Q&A: Peter Scarlet, MEIFF executive director

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After years running the Tribeca Film Festival, Peter Scarlet recently relocated to Abu Dhabi to become the executive director of the Middle East International Film Festival. He recently spoke to THR's Vinita Bharadwaj about the event.

The Hollywood Reporter: How will the third edition of MEIFF differ from previous years?

Peter Scarlet: We've tried to tidy things up a little bit since many of those attending last year's edition found its structure a little confusing. Instead of having a single jury, we've created two separate juries -- one for narrative features, one for documentary features, with probably 12 films in each. Also, we've created a second set of awards for films from the region. In addition, there will be a competition for different types of short films, all judged by a single jury. Finally, new prizes will honor the work of film composers, making MEIFF one of the few festivals in the world to highlight this critical component of a film's creation. Overall, MEIFF's total prizes will once again top the $1 million mark, making it the most generous festival in the world.

THR: What are the festival's long-term possibilities?

Scarlet: I've learned from my Arab friends that the earliest translation for "cinema" was "house of the imagination." As I begin my first appointment in an Arab country, all the signs seem to be indicating that we will have ample room for our imagination to be unbound. It's a healthy sign that in a relatively small area, three film festivals are thriving (MEIFF, Dubai and the Gulf Film Festival), and another is about to start in Qatar.

THR: How linked are they?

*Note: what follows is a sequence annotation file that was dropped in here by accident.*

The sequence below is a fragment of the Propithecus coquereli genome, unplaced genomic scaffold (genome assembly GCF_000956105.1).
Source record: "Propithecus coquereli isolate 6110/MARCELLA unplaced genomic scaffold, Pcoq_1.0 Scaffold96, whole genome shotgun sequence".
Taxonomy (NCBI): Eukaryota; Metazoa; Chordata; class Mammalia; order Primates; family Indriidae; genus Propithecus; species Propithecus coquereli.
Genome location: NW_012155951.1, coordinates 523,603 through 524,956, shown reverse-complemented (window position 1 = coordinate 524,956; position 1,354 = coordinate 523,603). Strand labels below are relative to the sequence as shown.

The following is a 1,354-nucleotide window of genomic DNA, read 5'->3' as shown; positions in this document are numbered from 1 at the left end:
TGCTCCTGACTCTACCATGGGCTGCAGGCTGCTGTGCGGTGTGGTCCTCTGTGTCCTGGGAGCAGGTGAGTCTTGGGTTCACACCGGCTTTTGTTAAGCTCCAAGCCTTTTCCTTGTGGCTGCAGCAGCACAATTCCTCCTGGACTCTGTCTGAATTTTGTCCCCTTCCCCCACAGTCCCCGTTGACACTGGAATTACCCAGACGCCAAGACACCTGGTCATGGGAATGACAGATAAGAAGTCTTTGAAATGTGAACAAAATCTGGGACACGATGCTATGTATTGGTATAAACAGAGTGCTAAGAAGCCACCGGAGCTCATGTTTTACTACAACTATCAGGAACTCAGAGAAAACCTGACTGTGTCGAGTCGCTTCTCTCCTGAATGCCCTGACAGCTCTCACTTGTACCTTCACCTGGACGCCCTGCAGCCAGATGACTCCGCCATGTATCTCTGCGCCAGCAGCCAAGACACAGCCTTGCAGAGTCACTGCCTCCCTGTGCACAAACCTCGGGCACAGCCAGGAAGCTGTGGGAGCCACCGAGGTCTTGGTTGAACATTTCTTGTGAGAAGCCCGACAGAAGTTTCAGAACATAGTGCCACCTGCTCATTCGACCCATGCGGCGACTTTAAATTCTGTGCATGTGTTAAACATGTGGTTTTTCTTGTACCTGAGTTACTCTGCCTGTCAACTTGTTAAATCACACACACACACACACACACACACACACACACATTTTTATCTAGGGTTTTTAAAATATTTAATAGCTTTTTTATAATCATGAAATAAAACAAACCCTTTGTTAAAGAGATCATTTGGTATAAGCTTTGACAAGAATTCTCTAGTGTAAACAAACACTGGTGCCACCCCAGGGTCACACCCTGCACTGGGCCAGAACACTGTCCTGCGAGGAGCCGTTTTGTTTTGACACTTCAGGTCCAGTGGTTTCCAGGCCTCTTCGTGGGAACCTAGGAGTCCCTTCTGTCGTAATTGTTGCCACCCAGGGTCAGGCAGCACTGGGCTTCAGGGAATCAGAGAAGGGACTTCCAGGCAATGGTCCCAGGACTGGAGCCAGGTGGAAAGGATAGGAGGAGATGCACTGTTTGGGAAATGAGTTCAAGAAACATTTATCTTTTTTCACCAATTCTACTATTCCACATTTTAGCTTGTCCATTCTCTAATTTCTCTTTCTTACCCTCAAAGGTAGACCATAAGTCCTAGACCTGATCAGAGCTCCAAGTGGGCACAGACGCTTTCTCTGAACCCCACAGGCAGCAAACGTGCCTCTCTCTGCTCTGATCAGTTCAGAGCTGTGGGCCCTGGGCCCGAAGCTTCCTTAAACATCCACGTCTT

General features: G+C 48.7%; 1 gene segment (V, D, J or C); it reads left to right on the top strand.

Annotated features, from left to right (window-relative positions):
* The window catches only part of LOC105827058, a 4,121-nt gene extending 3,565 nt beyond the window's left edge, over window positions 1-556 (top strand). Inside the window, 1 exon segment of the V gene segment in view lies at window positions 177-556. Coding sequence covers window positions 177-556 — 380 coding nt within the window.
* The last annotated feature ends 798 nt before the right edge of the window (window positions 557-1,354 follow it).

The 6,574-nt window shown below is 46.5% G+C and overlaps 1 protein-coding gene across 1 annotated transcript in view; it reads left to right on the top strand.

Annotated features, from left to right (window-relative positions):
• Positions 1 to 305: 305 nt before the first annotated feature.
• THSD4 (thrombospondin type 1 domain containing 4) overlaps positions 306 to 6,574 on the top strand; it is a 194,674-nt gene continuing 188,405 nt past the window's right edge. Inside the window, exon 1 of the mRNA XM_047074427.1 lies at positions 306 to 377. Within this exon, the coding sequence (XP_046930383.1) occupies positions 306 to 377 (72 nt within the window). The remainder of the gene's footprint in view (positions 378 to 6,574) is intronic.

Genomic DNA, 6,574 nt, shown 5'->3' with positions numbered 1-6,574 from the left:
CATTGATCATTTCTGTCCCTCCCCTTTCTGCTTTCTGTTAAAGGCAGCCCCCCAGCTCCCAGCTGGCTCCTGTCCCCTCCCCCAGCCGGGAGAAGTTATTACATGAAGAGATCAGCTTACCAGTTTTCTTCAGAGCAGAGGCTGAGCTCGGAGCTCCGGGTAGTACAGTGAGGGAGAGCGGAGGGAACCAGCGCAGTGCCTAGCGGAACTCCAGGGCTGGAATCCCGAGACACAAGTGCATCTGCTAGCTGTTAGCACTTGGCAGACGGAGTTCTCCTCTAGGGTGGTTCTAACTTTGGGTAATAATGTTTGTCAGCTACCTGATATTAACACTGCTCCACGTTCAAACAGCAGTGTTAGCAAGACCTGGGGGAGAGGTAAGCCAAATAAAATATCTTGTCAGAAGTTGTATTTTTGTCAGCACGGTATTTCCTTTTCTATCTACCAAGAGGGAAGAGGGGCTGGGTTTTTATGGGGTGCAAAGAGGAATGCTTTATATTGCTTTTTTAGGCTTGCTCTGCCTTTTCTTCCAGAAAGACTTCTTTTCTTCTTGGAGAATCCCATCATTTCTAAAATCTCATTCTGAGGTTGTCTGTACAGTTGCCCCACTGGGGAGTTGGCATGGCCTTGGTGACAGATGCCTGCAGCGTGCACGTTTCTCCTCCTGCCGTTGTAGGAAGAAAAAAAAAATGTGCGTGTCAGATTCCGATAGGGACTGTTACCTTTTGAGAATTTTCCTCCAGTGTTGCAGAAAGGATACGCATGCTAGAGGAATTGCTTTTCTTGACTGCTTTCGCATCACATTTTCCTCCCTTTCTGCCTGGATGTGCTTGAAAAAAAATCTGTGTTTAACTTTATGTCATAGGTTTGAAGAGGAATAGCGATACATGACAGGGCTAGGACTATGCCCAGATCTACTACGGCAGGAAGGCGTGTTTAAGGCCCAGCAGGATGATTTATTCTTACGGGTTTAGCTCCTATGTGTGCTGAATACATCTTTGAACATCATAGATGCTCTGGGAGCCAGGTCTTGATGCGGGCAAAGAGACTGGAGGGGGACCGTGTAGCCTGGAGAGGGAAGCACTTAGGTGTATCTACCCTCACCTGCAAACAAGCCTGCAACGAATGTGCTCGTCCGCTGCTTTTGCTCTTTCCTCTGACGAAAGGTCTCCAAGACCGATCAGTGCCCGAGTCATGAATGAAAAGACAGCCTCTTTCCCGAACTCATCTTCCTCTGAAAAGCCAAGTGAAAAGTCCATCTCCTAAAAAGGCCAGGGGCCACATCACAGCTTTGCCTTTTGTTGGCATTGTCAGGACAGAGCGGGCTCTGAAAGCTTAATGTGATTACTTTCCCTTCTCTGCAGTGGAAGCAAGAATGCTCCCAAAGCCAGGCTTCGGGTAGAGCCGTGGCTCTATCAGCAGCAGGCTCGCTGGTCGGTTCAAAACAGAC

Scarlet: While each of the UAE's seven member states seems to have its own specificity, they're nonetheless intimately connected. As I'm learning, that's the legacy of the late Sheikh Zayed (bin Sultan Al Nahayan), and I appreciate (his) wisdom more and more. Once you're in the UAE, you notice people live in one place and perhaps work someplace else; they go to the movies or shop in a place that may not be where they work. This mobility is not only organic, it's dynamic -- and it's central to the strength of the union.

THR: Should the numerous film festivals in the Middle East complement each other?

Scarlet: I'm not sure that goal is even desirable. But it may be that there's a certain potential to be explored in the case of the UAE festivals. If we look at what's been happening in the contemporary art scene, there seem to be tremendously positive opportunities, not only because of how much has been done between the art fairs in Dubai and Abu Dhabi, but with the biennale in Sharjah, the teeming gallery scene in Dubai and Bahrain, and the fantastic international museums which have opened in Qatar and will soon open in Abu Dhabi. This would seem to be creating tremendous momentum for the entire region.

THR: Compared to the U.S., how would you describe the film festival landscape in the Middle East?

Scarlet: I've attended some other film festivals in the Middle East (Cairo, Damascus, Dubai) and sometimes served as a juror, and I've also been to a couple of the North African festivals (Carthage, Marrakesh). Some are strictly held for commerce, or for cultural tourism; some are held to demonstrate local pride; some are taken seriously by filmmakers and others aren't. In an ideal world, film festivals can encourage new filmmakers by exposing them to work from all over the world they might not otherwise have a chance to see. And they can give their audience -- if they're truly international -- chances to understand the things human beings have in common.
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